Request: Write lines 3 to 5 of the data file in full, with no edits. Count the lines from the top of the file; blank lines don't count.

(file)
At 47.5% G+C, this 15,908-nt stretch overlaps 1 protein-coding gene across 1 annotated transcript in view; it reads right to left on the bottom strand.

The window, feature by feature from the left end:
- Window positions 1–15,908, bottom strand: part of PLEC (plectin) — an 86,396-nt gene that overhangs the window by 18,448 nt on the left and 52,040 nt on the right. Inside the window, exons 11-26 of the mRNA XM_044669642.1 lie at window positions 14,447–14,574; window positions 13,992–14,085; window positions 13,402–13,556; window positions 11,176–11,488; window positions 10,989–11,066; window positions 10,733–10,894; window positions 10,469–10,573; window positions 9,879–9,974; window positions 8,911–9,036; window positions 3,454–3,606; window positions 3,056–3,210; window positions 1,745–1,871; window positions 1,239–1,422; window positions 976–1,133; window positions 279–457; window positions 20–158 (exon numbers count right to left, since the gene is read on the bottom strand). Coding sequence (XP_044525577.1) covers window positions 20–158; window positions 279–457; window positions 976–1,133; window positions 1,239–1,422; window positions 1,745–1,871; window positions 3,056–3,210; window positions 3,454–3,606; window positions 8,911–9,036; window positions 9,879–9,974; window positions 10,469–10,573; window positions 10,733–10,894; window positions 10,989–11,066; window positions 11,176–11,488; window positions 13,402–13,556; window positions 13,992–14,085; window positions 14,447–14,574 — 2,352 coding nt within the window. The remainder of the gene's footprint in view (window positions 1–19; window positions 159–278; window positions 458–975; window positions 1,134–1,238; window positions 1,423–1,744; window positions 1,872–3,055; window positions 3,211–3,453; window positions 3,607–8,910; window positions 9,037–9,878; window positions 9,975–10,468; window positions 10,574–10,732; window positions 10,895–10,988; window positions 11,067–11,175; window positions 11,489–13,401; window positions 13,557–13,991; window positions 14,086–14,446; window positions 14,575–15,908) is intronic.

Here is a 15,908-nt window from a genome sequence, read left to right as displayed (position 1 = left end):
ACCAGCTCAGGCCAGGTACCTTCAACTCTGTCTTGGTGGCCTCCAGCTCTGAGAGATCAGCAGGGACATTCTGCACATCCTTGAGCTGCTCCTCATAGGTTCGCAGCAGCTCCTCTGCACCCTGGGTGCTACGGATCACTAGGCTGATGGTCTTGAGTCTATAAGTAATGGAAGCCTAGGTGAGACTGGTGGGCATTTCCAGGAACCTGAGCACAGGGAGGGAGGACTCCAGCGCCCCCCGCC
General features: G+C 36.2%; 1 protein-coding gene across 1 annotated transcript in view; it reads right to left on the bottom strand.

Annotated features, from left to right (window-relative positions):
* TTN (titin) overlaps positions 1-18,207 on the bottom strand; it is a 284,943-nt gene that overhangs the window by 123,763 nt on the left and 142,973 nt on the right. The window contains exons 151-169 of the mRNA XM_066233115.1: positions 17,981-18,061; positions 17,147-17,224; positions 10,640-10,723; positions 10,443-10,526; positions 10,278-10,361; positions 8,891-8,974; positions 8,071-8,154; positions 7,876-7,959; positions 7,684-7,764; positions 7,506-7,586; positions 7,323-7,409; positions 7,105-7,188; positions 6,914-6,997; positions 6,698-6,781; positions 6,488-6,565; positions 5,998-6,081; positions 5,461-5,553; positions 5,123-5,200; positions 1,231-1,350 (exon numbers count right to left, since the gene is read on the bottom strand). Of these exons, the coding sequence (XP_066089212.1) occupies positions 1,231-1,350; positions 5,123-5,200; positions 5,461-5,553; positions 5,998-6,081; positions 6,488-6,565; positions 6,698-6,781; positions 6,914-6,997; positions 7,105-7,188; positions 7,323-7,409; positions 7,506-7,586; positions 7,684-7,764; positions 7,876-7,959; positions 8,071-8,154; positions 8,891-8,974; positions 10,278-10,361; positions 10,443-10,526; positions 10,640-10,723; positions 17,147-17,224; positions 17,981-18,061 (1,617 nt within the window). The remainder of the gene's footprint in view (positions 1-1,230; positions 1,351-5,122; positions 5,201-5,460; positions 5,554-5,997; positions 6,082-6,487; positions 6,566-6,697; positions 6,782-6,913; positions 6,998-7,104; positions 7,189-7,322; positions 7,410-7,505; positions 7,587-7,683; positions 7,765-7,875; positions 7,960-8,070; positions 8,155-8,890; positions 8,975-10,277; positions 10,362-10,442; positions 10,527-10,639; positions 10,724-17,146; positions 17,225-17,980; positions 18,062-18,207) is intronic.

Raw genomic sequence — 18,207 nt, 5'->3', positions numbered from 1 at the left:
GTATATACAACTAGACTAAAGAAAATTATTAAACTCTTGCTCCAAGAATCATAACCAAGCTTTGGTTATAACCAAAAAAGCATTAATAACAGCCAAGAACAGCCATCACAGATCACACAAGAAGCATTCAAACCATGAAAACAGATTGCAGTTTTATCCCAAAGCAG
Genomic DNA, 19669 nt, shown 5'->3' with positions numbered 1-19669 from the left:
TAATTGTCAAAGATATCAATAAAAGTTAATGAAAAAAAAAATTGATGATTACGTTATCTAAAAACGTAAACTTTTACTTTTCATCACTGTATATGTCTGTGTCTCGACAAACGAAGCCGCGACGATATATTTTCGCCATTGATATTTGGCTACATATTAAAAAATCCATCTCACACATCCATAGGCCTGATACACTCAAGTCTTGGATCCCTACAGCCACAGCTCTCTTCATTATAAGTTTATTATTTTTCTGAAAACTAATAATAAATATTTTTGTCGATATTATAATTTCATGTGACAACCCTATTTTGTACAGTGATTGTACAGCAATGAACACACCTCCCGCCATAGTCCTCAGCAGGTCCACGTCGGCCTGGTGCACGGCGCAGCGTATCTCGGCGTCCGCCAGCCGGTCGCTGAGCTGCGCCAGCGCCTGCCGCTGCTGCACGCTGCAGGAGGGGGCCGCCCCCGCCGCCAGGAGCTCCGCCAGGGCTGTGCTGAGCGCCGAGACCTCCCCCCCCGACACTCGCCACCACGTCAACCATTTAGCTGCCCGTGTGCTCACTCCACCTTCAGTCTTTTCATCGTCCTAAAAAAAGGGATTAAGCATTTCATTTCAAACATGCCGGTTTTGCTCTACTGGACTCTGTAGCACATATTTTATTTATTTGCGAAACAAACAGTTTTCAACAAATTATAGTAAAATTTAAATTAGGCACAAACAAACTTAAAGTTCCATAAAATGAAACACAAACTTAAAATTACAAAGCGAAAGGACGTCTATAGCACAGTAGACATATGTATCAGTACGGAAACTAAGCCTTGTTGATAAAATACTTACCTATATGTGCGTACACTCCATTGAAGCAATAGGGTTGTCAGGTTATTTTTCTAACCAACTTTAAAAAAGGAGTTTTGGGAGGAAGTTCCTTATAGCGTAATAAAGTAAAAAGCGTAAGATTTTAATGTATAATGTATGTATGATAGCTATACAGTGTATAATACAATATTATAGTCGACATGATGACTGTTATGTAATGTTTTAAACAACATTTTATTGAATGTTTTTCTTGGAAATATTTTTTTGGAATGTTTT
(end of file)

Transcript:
- Window positions 1–15,908, bottom strand: part of PLEC (plectin) — an 86,396-nt gene that overhangs the window by 18,448 nt on the left and 52,040 nt on the right. Inside the window, exons 11-26 of the mRNA XM_044669642.1 lie at window positions 14,447–14,574; window positions 13,992–14,085; window positions 13,402–13,556; window positions 11,176–11,488; window positions 10,989–11,066; window positions 10,733–10,894; window positions 10,469–10,573; window positions 9,879–9,974; window positions 8,911–9,036; window positions 3,454–3,606; window positions 3,056–3,210; window positions 1,745–1,871; window positions 1,239–1,422; window positions 976–1,133; window positions 279–457; window positions 20–158 (exon numbers count right to left, since the gene is read on the bottom strand). Coding sequence (XP_044525577.1) covers window positions 20–158; window positions 279–457; window positions 976–1,133; window positions 1,239–1,422; window positions 1,745–1,871; window positions 3,056–3,210; window positions 3,454–3,606; window positions 8,911–9,036; window positions 9,879–9,974; window positions 10,469–10,573; window positions 10,733–10,894; window positions 10,989–11,066; window positions 11,176–11,488; window positions 13,402–13,556; window positions 13,992–14,085; window positions 14,447–14,574 — 2,352 coding nt within the window. The remainder of the gene's footprint in view (window positions 1–19; window positions 159–278; window positions 458–975; window positions 1,134–1,238; window positions 1,423–1,744; window positions 1,872–3,055; window positions 3,211–3,453; window positions 3,607–8,910; window positions 9,037–9,878; window positions 9,975–10,468; window positions 10,574–10,732; window positions 10,895–10,988; window positions 11,067–11,175; window positions 11,489–13,401; window positions 13,557–13,991; window positions 14,086–14,446; window positions 14,575–15,908) is intronic.

Here is a 15,908-nt window from a genome sequence, read left to right as displayed (position 1 = left end):
ACCAGCTCAGGCCAGGTACCTTCAACTCTGTCTTGGTGGCCTCCAGCTCTGAGAGATCAGCAGGGACATTCTGCACATCCTTGAGCTGCTCCTCATAGGTTCGCAGCAGCTCCTCTGCACCCTGGGTGCTACGGATCACTAGGCTGATGGTCTTGAGTCTATAAGTAATGGAAGCCTAGGTGAGACTGGTGGGCATTTCCAGGAACCTGAGCACAGGGAGGGAGGACTCCAGCGCCCCCCGCC